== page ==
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XML vs JSON | Differences between XML and JSON

XML vs JSON: In this tutorial, we are going to learn about the XML and JSON, what are the differences between XML and JSON?
Submitted by Siddhant Verma, on November 10, 2019


XML stands for "Extensible Markup Language". We have already seen JSON previously now let's talk a little bit about XML even though it's mostly depreciated now and compare it with JSON later on.

XML was developed in 1997. This was the time Web Development had just started getting out there and this kind of data formal was widely accepted back then. This was because it could be closely associated with HTML and web sites used HTML extensively. Back then if you knew HTML in and out, you were a pro. XML is not just a data format, it is a language in itself or more precisely a markup language like HTML. Its purpose is to store and transmit data.


    <body>Remember to water the plants</body>

Above is an example of some data stored in XML. The thing about XML was that it provided data which was very descriptive and yes, back then it seemed great. You get some data that tells you what it is until people realized the extra information wasn't needed anymore.

It has 4 parts: information about where the data is being sent from and to where, a heading and a body.

Another problem was that XML would sit there and do absolutely nothing if it was not consumed somewhere as in some software or application. That seems absurd for data so descriptive. It was preferred because it was easy to use, simple and did not use predefined tags.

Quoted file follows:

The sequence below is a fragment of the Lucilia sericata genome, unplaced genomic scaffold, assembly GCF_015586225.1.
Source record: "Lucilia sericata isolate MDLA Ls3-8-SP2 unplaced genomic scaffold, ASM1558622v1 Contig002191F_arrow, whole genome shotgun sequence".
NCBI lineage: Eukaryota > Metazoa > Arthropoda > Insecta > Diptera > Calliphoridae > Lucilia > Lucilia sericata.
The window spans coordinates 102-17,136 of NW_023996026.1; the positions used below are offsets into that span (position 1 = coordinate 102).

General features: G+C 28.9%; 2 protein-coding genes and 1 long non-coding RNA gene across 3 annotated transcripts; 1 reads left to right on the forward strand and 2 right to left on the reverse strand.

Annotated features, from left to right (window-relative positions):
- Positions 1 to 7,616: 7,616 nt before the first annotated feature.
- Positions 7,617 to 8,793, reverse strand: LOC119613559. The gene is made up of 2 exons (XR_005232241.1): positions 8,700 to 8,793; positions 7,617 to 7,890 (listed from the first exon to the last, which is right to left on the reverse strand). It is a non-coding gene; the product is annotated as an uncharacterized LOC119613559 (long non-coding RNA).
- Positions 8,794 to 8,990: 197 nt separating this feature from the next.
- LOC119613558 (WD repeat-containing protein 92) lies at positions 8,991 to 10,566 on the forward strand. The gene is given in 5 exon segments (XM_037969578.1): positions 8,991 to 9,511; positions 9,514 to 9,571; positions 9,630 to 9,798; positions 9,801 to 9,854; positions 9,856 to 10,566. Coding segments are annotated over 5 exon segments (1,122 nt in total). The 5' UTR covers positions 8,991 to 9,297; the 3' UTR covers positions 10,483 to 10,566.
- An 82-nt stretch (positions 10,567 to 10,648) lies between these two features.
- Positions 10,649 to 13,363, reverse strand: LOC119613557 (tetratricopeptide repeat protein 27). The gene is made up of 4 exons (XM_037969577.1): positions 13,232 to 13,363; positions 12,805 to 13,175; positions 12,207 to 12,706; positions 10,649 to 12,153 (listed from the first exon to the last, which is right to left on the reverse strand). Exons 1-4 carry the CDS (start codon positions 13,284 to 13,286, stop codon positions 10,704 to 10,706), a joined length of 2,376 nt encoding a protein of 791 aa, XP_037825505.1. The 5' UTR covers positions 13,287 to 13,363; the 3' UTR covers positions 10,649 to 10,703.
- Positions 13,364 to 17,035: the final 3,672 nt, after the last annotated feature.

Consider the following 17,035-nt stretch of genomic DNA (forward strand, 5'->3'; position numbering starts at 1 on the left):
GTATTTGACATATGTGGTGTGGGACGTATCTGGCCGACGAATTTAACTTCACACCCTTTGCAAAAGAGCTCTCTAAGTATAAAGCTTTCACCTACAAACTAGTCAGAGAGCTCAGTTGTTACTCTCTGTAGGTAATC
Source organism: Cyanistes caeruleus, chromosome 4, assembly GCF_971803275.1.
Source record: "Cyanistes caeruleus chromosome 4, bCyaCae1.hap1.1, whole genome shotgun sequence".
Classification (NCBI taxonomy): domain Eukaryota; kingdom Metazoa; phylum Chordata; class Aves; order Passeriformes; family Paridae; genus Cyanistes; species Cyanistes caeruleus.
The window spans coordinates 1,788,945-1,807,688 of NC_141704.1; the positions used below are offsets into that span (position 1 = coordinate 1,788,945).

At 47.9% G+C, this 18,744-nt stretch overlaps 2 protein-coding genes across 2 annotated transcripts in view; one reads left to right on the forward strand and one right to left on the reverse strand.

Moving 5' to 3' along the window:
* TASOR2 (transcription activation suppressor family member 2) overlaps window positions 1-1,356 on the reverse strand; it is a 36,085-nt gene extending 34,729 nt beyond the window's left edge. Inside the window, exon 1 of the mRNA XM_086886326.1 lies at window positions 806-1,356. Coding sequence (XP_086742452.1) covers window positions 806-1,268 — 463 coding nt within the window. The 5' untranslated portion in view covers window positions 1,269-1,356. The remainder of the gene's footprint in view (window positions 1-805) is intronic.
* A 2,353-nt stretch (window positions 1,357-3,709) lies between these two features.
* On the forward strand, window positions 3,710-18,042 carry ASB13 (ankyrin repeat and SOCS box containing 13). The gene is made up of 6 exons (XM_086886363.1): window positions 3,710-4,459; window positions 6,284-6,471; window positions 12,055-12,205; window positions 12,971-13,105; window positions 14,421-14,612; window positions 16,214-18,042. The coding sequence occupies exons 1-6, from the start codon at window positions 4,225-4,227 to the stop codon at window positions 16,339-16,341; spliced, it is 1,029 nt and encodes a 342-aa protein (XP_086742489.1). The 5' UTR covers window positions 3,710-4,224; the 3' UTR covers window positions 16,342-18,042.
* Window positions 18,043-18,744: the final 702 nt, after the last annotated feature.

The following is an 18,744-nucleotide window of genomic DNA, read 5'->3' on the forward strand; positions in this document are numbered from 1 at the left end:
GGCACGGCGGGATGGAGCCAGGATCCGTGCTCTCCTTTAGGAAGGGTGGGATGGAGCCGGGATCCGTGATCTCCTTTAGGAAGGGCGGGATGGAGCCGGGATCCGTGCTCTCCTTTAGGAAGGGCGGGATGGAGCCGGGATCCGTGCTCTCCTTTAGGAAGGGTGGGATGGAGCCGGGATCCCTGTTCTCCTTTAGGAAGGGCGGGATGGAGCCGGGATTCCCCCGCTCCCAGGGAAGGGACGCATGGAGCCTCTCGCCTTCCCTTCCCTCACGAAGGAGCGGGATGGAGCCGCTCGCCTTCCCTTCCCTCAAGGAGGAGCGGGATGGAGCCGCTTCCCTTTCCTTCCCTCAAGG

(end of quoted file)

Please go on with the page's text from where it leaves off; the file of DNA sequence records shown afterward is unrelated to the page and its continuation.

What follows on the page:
After JSON entered in 2001, it started becoming very popular because of its similarity with JavaScript. Js was also becoming super popular back then. Let's see some notable differences between the two.

Differences between XML and JSON

Lightweight and simple to read and write. Less simple than JSON.
Supports array data structure. Does not support any data structure.
More human readable. Less human readable.
Has no display capabilities. Has capabilities to display.
Syntax pertains to JavaScript. Syntax pertains to HTML.
Native object support. No native object support.
No support for namespaces. Supports namespaces.
UTF-8 encoding. Multiple encoding forms.

Both of them are similar in the sense that they support internationalization and Unicode, represent self-describing data and are not dependent on any language.

Due to JSON's lightweight nature and similarity with JavaScript, it is widely used today as a replacement for XML.

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